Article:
Culinary Cannabis

The culinary world has started to embrace cannabis and elevate the world of edibles into haute cuisine.

Around the country, there are premier chefs infusing cannabis into their unique dishes. Some of them include Andrea Drummer of Los Angeles, Scott Durah of Colorado, and Miguel Trinidad of New York.

These chefs own restaurants or invite-only dinner tables where they set out to not only create groundbreaking cannabis cuisine, but also to de-stigmatize cannabis.

The easiest way into someone's heart is through their stomach, and that's exactly what these chefs are doing by getting people to try cannabis through a duck confit or crème brûlée rather than a bong.

It's not just high-end restaurants either. Culinary cannabis has entered the mainstream through television and internet shows. Bong Appetite is a cooking competition show that combines high-end cuisine with weed.

Another show, Martha and Snoops Potluck Party Challenge, brings cannabis cuisine to millions of Americans throughout different demographics. If Martha Stewart is in a cannabis related show, then you know it's gone mainstream!

All of this buzz has made edibles more popular than ever. They are no longer just a means to an end, but something to be enjoyed and experienced.

stigma of weed

Becoming a Cannabis Chef

Not only are top chefs cooking with cannabis, but amateur cannabis edible recipes are being taken to a whole new level. There are now recipes for everything including vegan cookies, vegetarian dishes, ice cream, and even alcohol.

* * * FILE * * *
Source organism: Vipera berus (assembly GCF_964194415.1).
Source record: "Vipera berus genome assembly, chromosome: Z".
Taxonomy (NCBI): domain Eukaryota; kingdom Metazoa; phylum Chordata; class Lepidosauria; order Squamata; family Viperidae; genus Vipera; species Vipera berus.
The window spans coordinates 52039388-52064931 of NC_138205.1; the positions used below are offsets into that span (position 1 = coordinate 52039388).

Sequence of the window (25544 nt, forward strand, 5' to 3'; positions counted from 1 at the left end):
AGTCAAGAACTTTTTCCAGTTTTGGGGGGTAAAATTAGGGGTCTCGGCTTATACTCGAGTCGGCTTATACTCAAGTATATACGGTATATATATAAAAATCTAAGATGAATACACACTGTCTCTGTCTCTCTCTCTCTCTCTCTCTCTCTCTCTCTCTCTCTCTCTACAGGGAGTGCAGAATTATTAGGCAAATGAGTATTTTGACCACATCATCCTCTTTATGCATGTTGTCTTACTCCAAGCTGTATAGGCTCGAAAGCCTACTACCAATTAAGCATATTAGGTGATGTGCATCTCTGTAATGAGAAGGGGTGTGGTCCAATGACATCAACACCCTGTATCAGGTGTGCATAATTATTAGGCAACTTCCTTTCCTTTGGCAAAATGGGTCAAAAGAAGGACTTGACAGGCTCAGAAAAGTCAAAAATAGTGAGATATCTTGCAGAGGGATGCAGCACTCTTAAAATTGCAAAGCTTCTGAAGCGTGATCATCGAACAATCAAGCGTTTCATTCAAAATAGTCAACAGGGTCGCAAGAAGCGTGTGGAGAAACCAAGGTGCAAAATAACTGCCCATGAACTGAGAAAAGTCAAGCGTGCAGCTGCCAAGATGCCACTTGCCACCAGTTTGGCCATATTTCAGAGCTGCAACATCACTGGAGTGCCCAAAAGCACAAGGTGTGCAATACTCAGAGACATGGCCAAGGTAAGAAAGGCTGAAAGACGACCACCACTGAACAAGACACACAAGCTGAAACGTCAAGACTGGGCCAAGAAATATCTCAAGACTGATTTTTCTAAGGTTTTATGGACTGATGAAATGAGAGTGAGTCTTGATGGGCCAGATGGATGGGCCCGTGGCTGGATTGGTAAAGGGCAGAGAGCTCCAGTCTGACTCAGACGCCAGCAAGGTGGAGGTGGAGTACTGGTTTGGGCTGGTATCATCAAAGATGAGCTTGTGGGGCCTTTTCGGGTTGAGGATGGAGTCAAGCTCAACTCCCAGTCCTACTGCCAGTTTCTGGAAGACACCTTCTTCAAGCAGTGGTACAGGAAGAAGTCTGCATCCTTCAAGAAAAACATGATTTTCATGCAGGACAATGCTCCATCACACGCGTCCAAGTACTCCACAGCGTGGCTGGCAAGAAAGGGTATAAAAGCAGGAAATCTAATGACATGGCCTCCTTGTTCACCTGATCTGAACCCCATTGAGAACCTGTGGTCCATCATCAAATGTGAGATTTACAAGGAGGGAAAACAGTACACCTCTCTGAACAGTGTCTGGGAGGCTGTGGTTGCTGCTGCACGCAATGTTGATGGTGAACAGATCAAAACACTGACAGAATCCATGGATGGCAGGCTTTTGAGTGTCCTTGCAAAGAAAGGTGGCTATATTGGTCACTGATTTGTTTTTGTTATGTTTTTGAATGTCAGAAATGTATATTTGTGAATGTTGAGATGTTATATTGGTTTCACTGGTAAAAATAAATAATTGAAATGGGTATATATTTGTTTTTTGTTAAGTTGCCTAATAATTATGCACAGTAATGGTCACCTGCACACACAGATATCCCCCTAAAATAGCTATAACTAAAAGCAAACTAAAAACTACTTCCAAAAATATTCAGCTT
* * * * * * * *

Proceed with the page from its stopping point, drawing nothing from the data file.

Back in the day, homemade edibles were made by making a batch of cannabis butter and following grandma's best brownie recipe. The expensive, smelly, and tedious process of making cannabutter is being replaced by better methods such as using extracts or THC syrup.

THC Syrup takes all the difficulty out of making edibles so you can focus on making whatever your heart desires. Each bottle contains a set dose of 150, 300, or 600 milligrams of THC, and every milliliter is exactly 5mg of THC. That means any edible can be dosed to the strength that you choose.

No more spending time, extra money, and making your house or apartment reek of weed when making a batch of edibles.

The Future of Edibles

Now that edibles are becoming widely accepted and popular, what's next for edibles in the US?

Some think that the US will be able to open cannabis cuisine restaurants more freely or have Amsterdam-style pot cafes.

In fact, the American Culinary Association (ACF) is offering specialty certificates in culinary cannabis and edibles. The ACF started this program in 2019 because cooking with cannabis became the top trend with interest from chefs all around the country.

The ACF set up exams and panels to let aspiring chefs get the experience they need for cooking properly with THC and CBD.

Now that chefs are training to become experts in working with THC, we need cannabis to get legalized. If that happens soon, we can look forward to enjoying a high at a sit-down restaurant or over a cup of coffee.

If you want to try out some recipes, check out our Baked Bros THC Syrup and make your own!